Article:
After 12 years of developing the Virginia Lewis and Clark Legacy Trail (VLCLT), at its quarterly meeting in Staunton, the Board of Directors of the Department of Historic Resources (DHR) approved two important VLCLT requests that push the trail project closer to implementation through signage.
The VLCLT organization anticipates that within the next ten years, Virginia Historical Markers will begin to dot Virginia highways and locations that were traveled and visited by one or both the Explorers during their pre and post Expedition visits to Virginia. Ingles Ferry (New River Crossing-Pulaski County/City of Radford) was the first Lewis & Clark-connected historic site to be approved by the DHR Board of Directors at its 9/15/22 quarterly meeting for such a marker.
In addition to the historical marker, the DHR Board of Directors approved a “Supplemental Sign Plaque” that will be attached to the historical marker pedestal under the marker panel. “The plaque design was created by VDOT staff in its Integrated Directional Signage Program (IDSP), “and its purpose is to visually link the highway, the specific location, or structure to the Virginia Lewis and Clark Trail. Passers-by will easily be able to identify it as connected to Meriwether Lewis and/or William Clark,” according to Peggy Crosson, VLCLT President of Fincastle.
Funding for the VLCLT Signage Program is possible because of an allocation from the 2022 Virginia General Assembly, and fabrication and installation is a cooperative venture among the VLCLT County Chairs, the DHR and the VDOT‘s IDSP. “The VLCLT is extremely fortunate to have been backed for many years by Virginia’s state legislators, beginning with HJ #566 in 2015 lead by Del. Terry Austin, (Allegheny County-All, and Botetourt and Bedford Counties – Part.)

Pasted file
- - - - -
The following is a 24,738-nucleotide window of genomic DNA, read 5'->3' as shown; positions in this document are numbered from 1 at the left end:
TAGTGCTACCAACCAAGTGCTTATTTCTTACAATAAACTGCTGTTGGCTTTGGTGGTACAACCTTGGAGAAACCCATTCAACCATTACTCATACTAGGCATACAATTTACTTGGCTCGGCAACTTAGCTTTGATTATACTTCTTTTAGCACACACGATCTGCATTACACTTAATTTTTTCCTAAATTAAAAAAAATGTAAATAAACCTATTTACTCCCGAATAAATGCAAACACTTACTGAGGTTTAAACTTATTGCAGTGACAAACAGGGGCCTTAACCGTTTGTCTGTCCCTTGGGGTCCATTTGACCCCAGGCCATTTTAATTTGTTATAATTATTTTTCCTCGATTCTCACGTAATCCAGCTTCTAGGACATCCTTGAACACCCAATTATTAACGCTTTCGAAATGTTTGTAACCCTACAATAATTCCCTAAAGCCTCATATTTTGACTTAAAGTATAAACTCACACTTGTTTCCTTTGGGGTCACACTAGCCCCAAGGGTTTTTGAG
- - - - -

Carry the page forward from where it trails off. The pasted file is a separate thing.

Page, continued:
As to the potential number of future historic highway markers with supplemental sign plaques, Crosson estimates possibly up to 60. “The trail has grown by leaps and bounds in the past seven years. Previously unknown historical nuggets about Lewis and Clark connections within Virginia have appeared unexpectedly as news about the trail circulates. At the beginning of 2015, there were 4 counties involved; today there are 15 counties, 6 cities, and 13 towns throughout the state participating along trail routes,” according to Crosson. Many of these will be applying for a historical marker in the future, for which four per year have been agreed upon with the DHR’s Historical Highway Marker Program. Also slated for applications for the 2022-2023 Budget year are Smyth County’s Cullops Tavern, Caroline County’s replacement marker celebrating the life of York, William Clark’s slave and friend who made significant contributions on the Expedition, and Montgomery County’s Roanoke River Crossings.
In her remarks at the DHR meeting, Crosson acknowledged the trail organization’s appreciation to the Board of Directors for their consideration of the two signage-related requests. “With an affirmative action today… this would be a big day for the Virginia Lewis and Clark Legacy Trail. And a big day for Virginia and beyond. [It] will educate Virginia citizens and visitors about the travels of Meriwether Lewis and William Clark in our state. The markers will shed light on the culture of the times and reveal the connections of both Explorers to the people they knew and the places they visited. Your approvals today would indeed be “A Gift”- a gift that you have bestowed on the trail, and on the Commonwealth.”
– Peggy Crosson, VLCLT President